Get your running injury assessed or to prevent running injuries by calling us on (03) 9571 6888 or fill in our online form
Incorporating running as part of your training is a great idea, but it can often lead to injury if not done correctly.  Given the repetitive nature of running, it can unfortunately lead to injury if not done correctly or overdone.  Common running injuries include runners knee, plantar fasciitis, achilles tedinopathy and calf strains.  To prevent running injuries, check out our key points to be mindful of.
Preventing running injuries

Training Volume

One of the most common injury risks for runners is taking on too much too quickly.  Increases in distance or intensity of running place an increase in load through the ligaments, joints and muscles of the lower limb.  It is very important to only increase training volume gradually, otherwise your body will break down.  This is relevant in terms of distance covered in the one run, as well as the total number of kilometres run in a week.  A good guideline is to increase total running distance per week by no more than 10%.  Often, running training programs include hill runs and speed work, both of which are important if you are looking to run in a certain time.  Be aware, however, that both of these activities cause a higher level of muscle loading than slow, flat runs.  As such, it is necessary to factor these sessions in carefully.


Recovery is an essential component of any running program.  Following a run, your body needs time to adapt and repair small micro tears that may occur.  Given sufficient rest, your muscles will recover from this and adapt to become stronger.  During recovery periods, it is important to maintain muscle flexibility by combining stretching and self management techniques such as utilising foam rollers or massage balls.  Our physiotherapists can provide you with a range of stretches and techniques to assist with your recovery.

Incorporating rest days and easy runs into your program is also paramount in terms of not only preventing injury, but but to also improve speed.  Overtraining commonly occurs without adequate recovery resulting in fatigue, deterioration and ultimately injury.  It is advisable to have a recovery week every fourth week of running, where you reduce total kilometres covered by 50%.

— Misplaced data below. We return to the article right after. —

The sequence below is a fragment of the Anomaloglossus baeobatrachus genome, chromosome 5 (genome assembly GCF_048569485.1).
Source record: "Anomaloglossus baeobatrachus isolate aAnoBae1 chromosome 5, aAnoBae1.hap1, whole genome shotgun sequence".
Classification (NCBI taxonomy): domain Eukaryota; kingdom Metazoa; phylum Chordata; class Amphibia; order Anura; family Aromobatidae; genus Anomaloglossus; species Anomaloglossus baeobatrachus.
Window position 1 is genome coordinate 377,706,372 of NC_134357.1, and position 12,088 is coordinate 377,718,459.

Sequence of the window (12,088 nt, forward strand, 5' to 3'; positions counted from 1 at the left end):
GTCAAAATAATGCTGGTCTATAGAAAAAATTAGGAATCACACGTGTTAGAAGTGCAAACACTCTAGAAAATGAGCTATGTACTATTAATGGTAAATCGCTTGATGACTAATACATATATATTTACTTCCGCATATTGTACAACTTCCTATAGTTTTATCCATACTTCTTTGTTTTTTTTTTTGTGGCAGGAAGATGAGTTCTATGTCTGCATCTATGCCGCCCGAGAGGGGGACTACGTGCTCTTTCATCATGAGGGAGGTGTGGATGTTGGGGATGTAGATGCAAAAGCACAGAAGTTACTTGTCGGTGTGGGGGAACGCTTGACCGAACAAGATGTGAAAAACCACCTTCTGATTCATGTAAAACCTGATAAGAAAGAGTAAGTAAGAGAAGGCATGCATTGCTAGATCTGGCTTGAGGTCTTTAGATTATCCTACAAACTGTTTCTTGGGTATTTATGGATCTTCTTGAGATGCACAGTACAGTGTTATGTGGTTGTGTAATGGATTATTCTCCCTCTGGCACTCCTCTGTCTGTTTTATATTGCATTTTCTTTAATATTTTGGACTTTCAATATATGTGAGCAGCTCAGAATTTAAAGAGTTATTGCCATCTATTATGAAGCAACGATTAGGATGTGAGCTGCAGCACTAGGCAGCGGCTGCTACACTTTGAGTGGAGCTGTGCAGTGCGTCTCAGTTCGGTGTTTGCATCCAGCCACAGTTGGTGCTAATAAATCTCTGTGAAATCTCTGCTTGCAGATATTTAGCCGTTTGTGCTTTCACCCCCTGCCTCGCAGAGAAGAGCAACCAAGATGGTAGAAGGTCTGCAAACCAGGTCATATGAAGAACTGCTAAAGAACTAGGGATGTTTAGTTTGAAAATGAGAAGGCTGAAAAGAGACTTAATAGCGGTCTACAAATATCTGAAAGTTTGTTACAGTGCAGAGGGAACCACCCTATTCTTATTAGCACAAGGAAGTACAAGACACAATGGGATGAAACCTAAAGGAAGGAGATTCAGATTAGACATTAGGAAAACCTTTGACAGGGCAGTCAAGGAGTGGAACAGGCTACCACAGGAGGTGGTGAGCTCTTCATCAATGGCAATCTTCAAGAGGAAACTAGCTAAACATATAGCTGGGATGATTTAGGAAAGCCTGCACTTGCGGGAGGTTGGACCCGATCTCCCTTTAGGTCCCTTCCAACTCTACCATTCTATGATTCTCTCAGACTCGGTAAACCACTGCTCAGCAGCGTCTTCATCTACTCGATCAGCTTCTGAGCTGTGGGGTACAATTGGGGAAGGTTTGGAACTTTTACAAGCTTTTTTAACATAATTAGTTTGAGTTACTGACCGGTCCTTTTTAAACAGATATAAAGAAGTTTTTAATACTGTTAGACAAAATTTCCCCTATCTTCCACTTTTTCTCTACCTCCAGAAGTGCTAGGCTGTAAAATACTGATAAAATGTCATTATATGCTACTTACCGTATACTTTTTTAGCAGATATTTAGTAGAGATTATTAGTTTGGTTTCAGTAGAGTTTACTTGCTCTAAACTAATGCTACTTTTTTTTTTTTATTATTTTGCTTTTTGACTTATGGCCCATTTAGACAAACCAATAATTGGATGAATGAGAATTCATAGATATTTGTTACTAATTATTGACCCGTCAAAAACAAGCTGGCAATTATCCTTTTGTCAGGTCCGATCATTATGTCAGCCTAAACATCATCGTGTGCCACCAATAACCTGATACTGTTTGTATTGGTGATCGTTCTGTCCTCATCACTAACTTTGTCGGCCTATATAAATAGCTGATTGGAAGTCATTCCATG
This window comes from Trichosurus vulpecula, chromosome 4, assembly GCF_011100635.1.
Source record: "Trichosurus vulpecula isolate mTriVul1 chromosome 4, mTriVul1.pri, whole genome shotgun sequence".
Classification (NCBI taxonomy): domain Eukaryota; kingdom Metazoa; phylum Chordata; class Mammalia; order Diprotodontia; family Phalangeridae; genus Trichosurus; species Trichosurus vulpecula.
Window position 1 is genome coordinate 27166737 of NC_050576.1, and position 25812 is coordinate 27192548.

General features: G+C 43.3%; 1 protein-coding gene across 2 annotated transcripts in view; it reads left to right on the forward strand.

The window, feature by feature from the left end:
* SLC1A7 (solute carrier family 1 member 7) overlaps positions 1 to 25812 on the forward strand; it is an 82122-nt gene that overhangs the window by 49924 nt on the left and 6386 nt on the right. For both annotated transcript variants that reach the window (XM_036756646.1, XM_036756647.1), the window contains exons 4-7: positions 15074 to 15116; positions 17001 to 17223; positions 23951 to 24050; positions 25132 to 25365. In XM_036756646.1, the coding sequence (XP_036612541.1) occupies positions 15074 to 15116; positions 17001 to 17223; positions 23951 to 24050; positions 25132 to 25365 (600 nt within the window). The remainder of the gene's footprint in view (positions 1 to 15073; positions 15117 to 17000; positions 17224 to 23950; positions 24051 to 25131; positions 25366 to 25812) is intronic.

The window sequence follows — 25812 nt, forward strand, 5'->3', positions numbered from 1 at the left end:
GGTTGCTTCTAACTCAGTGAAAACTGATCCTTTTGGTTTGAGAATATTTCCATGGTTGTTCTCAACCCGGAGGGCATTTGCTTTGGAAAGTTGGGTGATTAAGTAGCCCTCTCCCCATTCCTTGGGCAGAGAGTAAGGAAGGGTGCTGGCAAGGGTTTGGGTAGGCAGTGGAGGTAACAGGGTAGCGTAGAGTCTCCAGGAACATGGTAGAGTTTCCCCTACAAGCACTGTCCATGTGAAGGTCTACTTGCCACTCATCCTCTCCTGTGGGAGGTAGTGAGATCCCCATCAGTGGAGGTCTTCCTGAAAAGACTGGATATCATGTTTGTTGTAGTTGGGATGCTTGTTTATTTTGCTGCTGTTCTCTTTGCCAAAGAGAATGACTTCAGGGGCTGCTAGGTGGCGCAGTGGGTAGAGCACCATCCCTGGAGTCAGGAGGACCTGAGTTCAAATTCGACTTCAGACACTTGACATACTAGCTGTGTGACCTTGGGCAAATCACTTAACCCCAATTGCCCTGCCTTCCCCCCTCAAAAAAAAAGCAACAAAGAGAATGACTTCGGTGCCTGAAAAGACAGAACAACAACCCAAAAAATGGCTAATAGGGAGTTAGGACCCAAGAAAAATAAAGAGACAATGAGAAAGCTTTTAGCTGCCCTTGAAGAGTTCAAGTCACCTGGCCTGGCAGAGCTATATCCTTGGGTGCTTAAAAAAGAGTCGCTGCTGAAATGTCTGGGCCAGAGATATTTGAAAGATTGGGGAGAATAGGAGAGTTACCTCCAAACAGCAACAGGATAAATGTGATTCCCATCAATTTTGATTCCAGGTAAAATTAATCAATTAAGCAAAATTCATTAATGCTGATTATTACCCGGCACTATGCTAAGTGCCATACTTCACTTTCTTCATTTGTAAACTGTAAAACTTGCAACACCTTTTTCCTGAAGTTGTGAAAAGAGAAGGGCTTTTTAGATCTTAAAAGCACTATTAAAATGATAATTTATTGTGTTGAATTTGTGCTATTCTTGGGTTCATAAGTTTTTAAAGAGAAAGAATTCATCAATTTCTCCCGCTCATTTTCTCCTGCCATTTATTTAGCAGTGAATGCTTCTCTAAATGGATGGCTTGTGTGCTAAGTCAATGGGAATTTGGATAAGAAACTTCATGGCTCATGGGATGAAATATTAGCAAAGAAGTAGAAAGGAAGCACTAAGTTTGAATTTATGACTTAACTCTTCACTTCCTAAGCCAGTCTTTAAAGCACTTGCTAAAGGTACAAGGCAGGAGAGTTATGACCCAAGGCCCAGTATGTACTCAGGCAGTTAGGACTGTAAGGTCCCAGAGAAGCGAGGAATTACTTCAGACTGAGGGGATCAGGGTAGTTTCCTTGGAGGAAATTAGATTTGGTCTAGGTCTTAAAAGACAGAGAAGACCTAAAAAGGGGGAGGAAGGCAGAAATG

Running in urban areas generally results in a lot of time spent “pounding the pavement”.  As such, shoes that provide adequate cushioning and support are essential.  With so many types of runners on the market, it is important to have your foot posture and running technique assessed in order to ensure that your footwear is appropriate for you.  Your physiotherapist is able to advise on suitable types of running footwear based on your training and goals.  Also be mindful that older shoes do lose their cushioning and support so you may need to upgrade.

When should I see a Physiotherapist?

Your physiotherapist is equipped to ensure that you are able to run active and injury free.  If you are starting out speak to our team to develop a graduated program to stay injury free.  Our running screening program also provides a biomechanical assessment of the lower limb to identify any problem areas before they cause trouble and limit running.

Treatment from your physiotherapist should be sought if you experience acute pain whilst running, muscle pain that doesn’t go away 48-72 hours post run, or a consistent ‘niggle’ each time you try and run.  The sooner running injuries are addressed the less likelihood that rest is required.  In addition to diagnosing and treating your injury, our physiotherapists will identify any other risk factors in order to return you to running as quickly and safe as possible.

To keep you running or prevent running injuries contact us today on 9571 6888 or at